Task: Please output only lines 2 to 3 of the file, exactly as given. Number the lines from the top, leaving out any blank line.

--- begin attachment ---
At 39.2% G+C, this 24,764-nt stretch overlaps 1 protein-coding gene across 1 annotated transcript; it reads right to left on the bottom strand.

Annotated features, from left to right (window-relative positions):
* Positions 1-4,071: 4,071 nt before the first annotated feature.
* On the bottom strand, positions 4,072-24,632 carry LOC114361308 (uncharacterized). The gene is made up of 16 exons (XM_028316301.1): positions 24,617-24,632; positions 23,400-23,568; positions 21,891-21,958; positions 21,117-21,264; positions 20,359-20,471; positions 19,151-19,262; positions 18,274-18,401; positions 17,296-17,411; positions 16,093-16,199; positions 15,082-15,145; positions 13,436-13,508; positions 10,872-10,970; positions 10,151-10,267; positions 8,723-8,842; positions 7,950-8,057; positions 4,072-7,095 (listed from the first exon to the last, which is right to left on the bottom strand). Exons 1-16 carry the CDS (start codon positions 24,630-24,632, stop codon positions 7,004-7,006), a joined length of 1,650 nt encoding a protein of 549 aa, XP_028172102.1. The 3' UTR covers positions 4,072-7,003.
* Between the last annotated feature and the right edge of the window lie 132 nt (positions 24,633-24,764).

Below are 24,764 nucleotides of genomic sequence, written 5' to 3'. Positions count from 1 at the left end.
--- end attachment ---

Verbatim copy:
Annotated features, from left to right (window-relative positions):
* Positions 1-4,071: 4,071 nt before the first annotated feature.